The New York Red Bulls and Portland Timbers played to a wild, back-and-forth 3-3 draw last night at JELD-WEN Field.
Here are the highlights, with the not-even-trying-to-hide-their-bias local announcers (one of whom is former Jamaica international Robbie Earle, who scored that nation’s first ever goal in the World Cup finals. The more you know….):
Absent from the clip are a penalty miss (off the post) by Jack Jewsbury that would have put the Timbers up 4–2, a bicycle-kick goal-line clearance by Teemu Tainio, and a red card issued to Thierry Henry in stoppage time for smacking the head of Portland midfielder Adam Moffat.
Yes, it was an eventful, strange game. And here’s perhaps the oddest occurrence: New York was whistled for 25 fouls to Portland’s five.
There’s home-field advantage, Red Bulls GM Erik Soler has apparently decided, and then there’s … WTF?
Today, Soler issued the following statement regarding the match:
“We have carefully reviewed the film of our match against Portland last night and I can safely say that the level of refereeing was absolutely below the standards of what is required for a MLS match and completely unacceptable. First, the red card given to Thierry Henry was inexplicable. There was no violent conduct on his part whatsoever and this decision was made by a linesman who was more than half a field away. Second, in any soccer game, there is no way that one team can draw 20 more fouls than the other team, especially in a match where one team drew just five fouls. I have never seen this occur in my 30 years in the game.
“We are aware that U.S. Soccer and MLS are working hard to improve the officiating in this country and we support those efforts wholeheartedly. However, if we want to continue increasing the level of play, we cannot let these types of refereeing performances occur. We look forward to speaking with the League to appeal Thierry’s automatic red card suspension and expect that it will be rescinded so that he is available for our match Thursday in Seattle.”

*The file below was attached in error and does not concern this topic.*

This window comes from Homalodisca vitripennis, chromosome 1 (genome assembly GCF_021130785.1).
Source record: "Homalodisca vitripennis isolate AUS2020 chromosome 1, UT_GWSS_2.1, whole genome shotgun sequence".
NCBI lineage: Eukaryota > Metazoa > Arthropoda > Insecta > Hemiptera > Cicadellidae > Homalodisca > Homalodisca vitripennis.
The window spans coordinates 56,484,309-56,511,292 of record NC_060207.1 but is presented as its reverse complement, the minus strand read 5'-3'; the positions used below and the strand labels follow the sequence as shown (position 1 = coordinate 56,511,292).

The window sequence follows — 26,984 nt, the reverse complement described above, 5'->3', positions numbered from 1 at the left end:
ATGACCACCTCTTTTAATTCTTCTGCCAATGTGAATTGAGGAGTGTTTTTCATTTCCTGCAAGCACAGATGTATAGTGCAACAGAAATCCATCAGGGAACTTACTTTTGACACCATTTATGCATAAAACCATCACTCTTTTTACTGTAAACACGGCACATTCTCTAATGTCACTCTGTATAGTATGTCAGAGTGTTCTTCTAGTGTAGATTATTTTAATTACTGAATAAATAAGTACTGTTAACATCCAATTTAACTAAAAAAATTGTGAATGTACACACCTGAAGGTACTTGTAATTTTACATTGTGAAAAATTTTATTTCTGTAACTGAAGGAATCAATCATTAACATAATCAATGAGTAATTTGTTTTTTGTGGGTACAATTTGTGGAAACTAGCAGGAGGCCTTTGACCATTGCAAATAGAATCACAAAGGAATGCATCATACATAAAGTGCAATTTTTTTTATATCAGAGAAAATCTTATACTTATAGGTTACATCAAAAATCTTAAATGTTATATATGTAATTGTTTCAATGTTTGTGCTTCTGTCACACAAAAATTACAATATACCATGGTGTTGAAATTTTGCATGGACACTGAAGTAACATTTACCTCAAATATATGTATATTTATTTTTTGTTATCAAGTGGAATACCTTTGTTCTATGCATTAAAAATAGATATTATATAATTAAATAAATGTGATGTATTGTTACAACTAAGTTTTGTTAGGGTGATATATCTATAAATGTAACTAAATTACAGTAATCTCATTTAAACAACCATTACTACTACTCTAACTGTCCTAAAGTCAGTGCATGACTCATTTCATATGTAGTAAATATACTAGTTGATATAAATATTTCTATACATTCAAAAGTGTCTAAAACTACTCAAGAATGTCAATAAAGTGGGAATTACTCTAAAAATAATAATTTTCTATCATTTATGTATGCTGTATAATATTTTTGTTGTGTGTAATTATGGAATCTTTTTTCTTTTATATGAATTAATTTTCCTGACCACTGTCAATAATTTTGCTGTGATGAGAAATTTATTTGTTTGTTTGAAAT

As for the imbalance in foul calls—and just five being called on the home side—Soler has a valid point. That’s more than an anomaly.
As for Henry’s red card, it’s true that the linesman who helped the ref make the call was not right on top of the play, but the statement “there was no violent conduct on his part whatsoever” is demonstrably false.
Henry does the time-tested “Yeah, yeah, we’re good, man” multiple pats on the head delivered with enough force to suggest exactly the opposite.
It’s a first cousin of the “Here, let me help you up” move seen so often on soccer fields that actually communicates “Get up, a—hole, I barely touched you.”
If it were Henry’s only borderline action of the game (or his brief MLS career), we’d say it deserved a yellow at most.
But Henry—who had an incredible game, by the way—was on the edge for much of the match, getting in little cheap shots here and there and twice planting his knee in the backs of Portland defenders while going for headers.
In that context, the red makes more sense—and regardless of the situation, Henry did strike an opposing player.
We’d be surprised if the league agreed with Soler (and 86% of the respondents to the MLS poll on the topic) and appealed the Frenchman’s automatic one-game suspension, making him available for Thursday’s game at Seattle.
Besides, with his sore knees, does Henry really want to play two FieldTurf games in a row?